“In a world where no one experiences a commercial they don’t want to, do you really expect people to listen to what you tell them and be sold to every third minute? You’re dreaming.”
I can’t admit that I’m not guilty of ad avoidance. Working in advertising, I should probably feel a little guilty about that, but I don’t. We are exposed to so many ads in a typical day (up to 625), can we really blame our audiences that try to avoid them? Pain avoidance is human nature, and some advertising can be mighty painful.
With the increased amount of advertising that is thrown at us across an increasing number media channels, relevancy is everything to advertising success. Ensuring that your ad is front of the right person at the right time should be much easier, given the increased amount of adjustable variables; audience information, flexibility over placement, channel, type, media format, and the additional functionality that new technology has given us.
Relevancy is large contributor to the success of any given advertising. Being exposed to irrelevant ads can grate, but being bombarded with them day after day after day after day can really become an irritation. For me, being aware of the targeting potential of some networks, it grates even more. Advertisers throwing money on blanket ad campaigns with little to no targeting really gets my goat up.
When working with clients, I’ve always worked hard to ensure any advertising is as targeted as humanly possible. Why should irrelevant consumers be exposed to ads that they have almost no chance to respond to? All this does is irritate the consumer and drive up advertising costs. And, over time, this irritation builds up and turn into ad avoidance. Working in a media where ads are being randomly thrown to people just seems like madness.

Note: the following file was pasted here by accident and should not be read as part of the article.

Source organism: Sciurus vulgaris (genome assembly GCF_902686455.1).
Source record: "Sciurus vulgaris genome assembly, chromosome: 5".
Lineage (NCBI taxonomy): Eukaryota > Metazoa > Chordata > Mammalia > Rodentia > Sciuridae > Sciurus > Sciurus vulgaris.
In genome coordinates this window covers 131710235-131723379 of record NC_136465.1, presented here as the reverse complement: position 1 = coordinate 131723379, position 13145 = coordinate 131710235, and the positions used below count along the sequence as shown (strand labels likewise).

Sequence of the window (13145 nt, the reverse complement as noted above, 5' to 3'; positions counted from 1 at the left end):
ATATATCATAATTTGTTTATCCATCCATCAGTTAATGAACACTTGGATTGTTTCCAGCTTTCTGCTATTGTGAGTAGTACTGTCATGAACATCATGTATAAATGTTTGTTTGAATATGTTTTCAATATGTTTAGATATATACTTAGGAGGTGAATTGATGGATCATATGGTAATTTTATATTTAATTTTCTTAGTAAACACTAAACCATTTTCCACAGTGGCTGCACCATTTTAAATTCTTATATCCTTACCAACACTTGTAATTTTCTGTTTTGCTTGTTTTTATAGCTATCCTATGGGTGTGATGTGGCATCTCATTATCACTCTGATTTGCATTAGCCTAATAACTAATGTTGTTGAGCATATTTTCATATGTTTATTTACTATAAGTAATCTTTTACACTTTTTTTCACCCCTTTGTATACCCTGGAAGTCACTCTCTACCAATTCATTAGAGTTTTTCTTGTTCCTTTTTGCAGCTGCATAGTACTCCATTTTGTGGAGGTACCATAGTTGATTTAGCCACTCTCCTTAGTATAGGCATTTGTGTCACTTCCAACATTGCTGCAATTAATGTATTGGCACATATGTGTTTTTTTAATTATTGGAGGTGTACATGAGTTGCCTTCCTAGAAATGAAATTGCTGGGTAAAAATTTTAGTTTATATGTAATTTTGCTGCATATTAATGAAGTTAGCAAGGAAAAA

I can understand that ‘traditional’ media has major problems with targeting because of the way the media is delivered. Sure, they can target by program type and time of day, but in general you’ll be exposed to a lot of crap ads you really don’t care about simply due to the fact it’s a one to many delivery channel. Sky is a little better with across specific channels, but it’s still very generic.
I don’t however forgive ‘new’ media to the same degree. Targeting is getting better with some services, but is still based on guesswork and still has miles to go. With websites taking in a plethora of information about it’s users (age, interests, education, employment, ‘pages…’) there’s really no excuse why their delivered advertising should ever be as irrelevant as other channels. Streaming music services are able to log everything you’ve ever listened to and how much. They are able to know your exact music tastes down to a tee, so why am I being advertising Celine Dion albums when all I listen to is drum and bass?
I really like advertising, let’s just get it targeted, eh? Can you imagine only ever seeing ads relevant to your interests? How nice would life be where every piece of advertising you see is something personal to you, that you’d actually consider buying?
Tudor House is the personal blog of Adam Tudor. It began around two of my interests, Music and Marketing.
Currently it's a repository for random thoughts.
My posts on here and my social networks are my own and don't reflect those of my employer or anyone else.